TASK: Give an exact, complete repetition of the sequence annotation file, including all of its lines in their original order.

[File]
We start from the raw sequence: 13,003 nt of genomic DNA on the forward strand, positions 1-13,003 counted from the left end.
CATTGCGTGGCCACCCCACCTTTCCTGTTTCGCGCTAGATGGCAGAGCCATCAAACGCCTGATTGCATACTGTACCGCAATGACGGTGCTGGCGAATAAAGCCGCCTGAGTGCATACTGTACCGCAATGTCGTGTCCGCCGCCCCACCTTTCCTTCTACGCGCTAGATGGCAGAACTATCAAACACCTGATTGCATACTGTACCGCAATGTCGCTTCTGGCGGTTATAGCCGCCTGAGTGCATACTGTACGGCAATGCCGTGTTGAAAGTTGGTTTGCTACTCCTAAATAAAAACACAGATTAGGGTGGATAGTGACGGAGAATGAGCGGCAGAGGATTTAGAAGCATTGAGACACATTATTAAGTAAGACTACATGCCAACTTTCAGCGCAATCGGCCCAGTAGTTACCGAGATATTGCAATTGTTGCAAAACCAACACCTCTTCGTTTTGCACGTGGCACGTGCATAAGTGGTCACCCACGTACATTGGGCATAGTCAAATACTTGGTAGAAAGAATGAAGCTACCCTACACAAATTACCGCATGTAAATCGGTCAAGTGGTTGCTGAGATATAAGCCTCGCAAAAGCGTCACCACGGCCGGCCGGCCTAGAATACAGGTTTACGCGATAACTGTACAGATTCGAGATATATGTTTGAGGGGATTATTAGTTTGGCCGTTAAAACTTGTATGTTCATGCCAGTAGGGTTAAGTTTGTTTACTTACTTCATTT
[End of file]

We start from the raw sequence: 13,003 nt of genomic DNA on the forward strand, positions 1-13,003 counted from the left end.
CATTGCGTGGCCACCCCACCTTTCCTGTTTCGCGCTAGATGGCAGAGCCATCAAACGCCTGATTGCATACTGTACCGCAATGACGGTGCTGGCGAATAAAGCCGCCTGAGTGCATACTGTACCGCAATGTCGTGTCCGCCGCCCCACCTTTCCTTCTACGCGCTAGATGGCAGAACTATCAAACACCTGATTGCATACTGTACCGCAATGTCGCTTCTGGCGGTTATAGCCGCCTGAGTGCATACTGTACGGCAATGCCGTGTTGAAAGTTGGTTTGCTACTCCTAAATAAAAACACAGATTAGGGTGGATAGTGACGGAGAATGAGCGGCAGAGGATTTAGAAGCATTGAGACACATTATTAAGTAAGACTACATGCCAACTTTCAGCGCAATCGGCCCAGTAGTTACCGAGATATTGCAATTGTTGCAAAACCAACACCTCTTCGTTTTGCACGTGGCACGTGCATAAGTGGTCACCCACGTACATTGGGCATAGTCAAATACTTGGTAGAAAGAATGAAGCTACCCTACACAAATTACCGCATGTAAATCGGTCAAGTGGTTGCTGAGATATAAGCCTCGCAAAAGCGTCACCACGGCCGGCCGGCCTAGAATACAGGTTTACGCGATAACTGTACAGATTCGAGATATATGTTTGAGGGGATTATTAGTTTGGCCGTTAAAACTTGTATGTTCATGCCAGTAGGGTTAAGTTTGTTTACTTACTTCATTT